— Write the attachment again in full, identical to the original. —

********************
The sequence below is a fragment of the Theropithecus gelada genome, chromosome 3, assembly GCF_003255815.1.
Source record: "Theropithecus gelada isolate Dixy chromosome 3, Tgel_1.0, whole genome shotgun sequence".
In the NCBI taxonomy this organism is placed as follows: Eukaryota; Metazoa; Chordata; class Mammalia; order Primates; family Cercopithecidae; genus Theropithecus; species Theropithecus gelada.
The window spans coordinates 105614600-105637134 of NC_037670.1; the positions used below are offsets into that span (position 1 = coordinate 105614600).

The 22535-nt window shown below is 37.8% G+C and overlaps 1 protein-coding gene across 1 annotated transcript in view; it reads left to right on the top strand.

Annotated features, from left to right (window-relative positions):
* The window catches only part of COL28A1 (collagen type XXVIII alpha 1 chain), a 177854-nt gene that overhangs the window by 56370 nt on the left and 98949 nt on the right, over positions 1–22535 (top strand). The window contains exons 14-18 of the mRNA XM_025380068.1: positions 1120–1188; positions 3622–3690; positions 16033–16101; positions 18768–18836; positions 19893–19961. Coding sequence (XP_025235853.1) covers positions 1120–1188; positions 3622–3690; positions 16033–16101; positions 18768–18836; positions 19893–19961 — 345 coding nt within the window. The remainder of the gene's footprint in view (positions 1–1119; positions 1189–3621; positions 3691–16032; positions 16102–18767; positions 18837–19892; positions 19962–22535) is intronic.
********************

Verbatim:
The sequence below is a fragment of the Theropithecus gelada genome, chromosome 3, assembly GCF_003255815.1.
Source record: "Theropithecus gelada isolate Dixy chromosome 3, Tgel_1.0, whole genome shotgun sequence".
In the NCBI taxonomy this organism is placed as follows: Eukaryota; Metazoa; Chordata; class Mammalia; order Primates; family Cercopithecidae; genus Theropithecus; species Theropithecus gelada.
The window spans coordinates 105614600-105637134 of NC_037670.1; the positions used below are offsets into that span (position 1 = coordinate 105614600).

The 22535-nt window shown below is 37.8% G+C and overlaps 1 protein-coding gene across 1 annotated transcript in view; it reads left to right on the top strand.

Annotated features, from left to right (window-relative positions):
* The window catches only part of COL28A1 (collagen type XXVIII alpha 1 chain), a 177854-nt gene that overhangs the window by 56370 nt on the left and 98949 nt on the right, over positions 1–22535 (top strand). The window contains exons 14-18 of the mRNA XM_025380068.1: positions 1120–1188; positions 3622–3690; positions 16033–16101; positions 18768–18836; positions 19893–19961. Coding sequence (XP_025235853.1) covers positions 1120–1188; positions 3622–3690; positions 16033–16101; positions 18768–18836; positions 19893–19961 — 345 coding nt within the window. The remainder of the gene's footprint in view (positions 1–1119; positions 1189–3621; positions 3691–16032; positions 16102–18767; positions 18837–19892; positions 19962–22535) is intronic.